Stock & Barrel increasingly included antisemitic contributions,
particularly under the guise of positive book reviews of anti-Jewish tests
published overseas, such as Jack Mohr’s The Hidden Power of Freemasonry
(which includes references to Jewish “control of the media”, the “talmudic
and masonic zoo”), The Jewish Religion: It’s Influence Today by Elizabeth
Dilling, which has the purpose “to expose the fundamental beliefs and
writings of modern Judaism” and to tell readers “a one race or one world
religious government is its aim” and The Longest Hatred, for which author
Jane Birdwood was prosecuted in the UK. The magazine, available on
newsstands around Australia, published advertisements for works such as The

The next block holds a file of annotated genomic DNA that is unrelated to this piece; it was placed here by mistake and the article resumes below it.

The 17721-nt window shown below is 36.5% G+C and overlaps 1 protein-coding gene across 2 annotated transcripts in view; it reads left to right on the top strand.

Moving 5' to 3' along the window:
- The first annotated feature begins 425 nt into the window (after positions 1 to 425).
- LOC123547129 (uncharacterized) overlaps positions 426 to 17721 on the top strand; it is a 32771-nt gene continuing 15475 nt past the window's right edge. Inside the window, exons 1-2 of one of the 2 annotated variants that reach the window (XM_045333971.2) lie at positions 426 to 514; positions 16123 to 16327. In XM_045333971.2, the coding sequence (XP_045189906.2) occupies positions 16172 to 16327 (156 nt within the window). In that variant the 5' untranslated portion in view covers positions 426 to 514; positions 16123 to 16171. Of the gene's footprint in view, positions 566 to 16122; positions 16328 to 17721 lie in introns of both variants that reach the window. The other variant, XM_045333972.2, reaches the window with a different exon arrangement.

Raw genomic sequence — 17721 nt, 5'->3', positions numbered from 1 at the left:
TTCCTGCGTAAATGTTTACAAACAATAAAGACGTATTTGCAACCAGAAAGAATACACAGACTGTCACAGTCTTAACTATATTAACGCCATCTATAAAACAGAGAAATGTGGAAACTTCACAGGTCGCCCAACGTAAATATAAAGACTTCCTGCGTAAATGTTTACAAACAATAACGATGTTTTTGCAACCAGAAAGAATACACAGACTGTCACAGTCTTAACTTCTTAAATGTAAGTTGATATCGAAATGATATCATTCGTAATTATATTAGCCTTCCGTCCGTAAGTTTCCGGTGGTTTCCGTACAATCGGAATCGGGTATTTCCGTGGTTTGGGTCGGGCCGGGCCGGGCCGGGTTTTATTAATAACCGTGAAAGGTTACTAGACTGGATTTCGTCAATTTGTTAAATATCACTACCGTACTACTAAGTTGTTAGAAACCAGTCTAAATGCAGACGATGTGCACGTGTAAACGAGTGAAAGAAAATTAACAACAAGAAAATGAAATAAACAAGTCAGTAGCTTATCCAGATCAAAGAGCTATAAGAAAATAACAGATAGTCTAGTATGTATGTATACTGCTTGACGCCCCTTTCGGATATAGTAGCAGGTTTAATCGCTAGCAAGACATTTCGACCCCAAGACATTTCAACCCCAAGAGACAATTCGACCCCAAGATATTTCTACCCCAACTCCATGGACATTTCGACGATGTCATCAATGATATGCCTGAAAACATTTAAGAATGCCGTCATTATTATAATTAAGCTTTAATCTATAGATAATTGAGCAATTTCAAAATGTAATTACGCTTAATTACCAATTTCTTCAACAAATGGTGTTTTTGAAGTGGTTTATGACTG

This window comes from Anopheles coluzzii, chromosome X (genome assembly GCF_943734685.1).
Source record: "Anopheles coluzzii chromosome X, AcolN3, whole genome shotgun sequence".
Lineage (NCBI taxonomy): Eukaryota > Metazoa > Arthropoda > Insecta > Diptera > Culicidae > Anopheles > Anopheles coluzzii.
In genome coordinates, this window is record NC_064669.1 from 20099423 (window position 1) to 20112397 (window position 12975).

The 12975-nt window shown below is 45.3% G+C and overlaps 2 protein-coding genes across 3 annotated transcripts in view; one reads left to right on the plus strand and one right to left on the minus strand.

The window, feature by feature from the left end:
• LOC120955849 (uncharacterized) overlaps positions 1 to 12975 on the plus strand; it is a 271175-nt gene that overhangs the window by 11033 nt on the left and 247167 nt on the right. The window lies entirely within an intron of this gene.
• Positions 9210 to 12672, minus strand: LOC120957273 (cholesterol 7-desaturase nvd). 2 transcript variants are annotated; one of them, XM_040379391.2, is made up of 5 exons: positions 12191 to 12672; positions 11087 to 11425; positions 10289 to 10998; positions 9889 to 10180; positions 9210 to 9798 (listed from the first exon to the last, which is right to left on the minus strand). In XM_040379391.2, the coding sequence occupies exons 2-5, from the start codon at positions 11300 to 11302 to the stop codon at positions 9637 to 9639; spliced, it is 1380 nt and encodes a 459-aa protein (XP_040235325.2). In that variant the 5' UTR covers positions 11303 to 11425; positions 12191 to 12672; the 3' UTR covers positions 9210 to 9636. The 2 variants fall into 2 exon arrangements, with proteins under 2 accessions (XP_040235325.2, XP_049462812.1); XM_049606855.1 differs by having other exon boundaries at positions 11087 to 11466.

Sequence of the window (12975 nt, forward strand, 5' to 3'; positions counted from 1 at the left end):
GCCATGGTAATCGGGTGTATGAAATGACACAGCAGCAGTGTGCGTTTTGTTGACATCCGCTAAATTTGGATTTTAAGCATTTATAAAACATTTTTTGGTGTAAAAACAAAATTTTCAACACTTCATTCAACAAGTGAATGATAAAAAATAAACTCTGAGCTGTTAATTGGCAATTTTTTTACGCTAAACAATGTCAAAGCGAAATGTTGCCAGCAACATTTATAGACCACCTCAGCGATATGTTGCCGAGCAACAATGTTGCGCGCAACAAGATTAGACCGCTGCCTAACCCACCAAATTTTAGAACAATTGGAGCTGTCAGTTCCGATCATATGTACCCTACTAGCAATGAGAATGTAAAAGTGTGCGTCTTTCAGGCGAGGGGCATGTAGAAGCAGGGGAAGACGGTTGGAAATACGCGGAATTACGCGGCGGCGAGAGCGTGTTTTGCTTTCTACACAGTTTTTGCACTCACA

Protocols of the Learned Elders of Zion and pieces written from an extreme
right-wing perspective on a variety of subjects.

3.6.3 New Dawn

This magazine, available through “New Age” outlets, prints conspiracy
theories and LaRouchite, Nation of Islam and Libyan propaganda. “World
Zionism” and “militant Zionists” were blamed for a variety of ills and
“Judeo-Christianity” was described as “another secular twentieth century

3.7 “Identity” Churches

Small organisations which define their Christianity through antisemitism,
imitating or representing US Identity churches and British-based
antisemites, have a small but visible presence on the extreme right-wing of
Australian politics. In the year in review, the Christian Identity
Ministries, British Israel World Federation, Covenant Vision Ministries and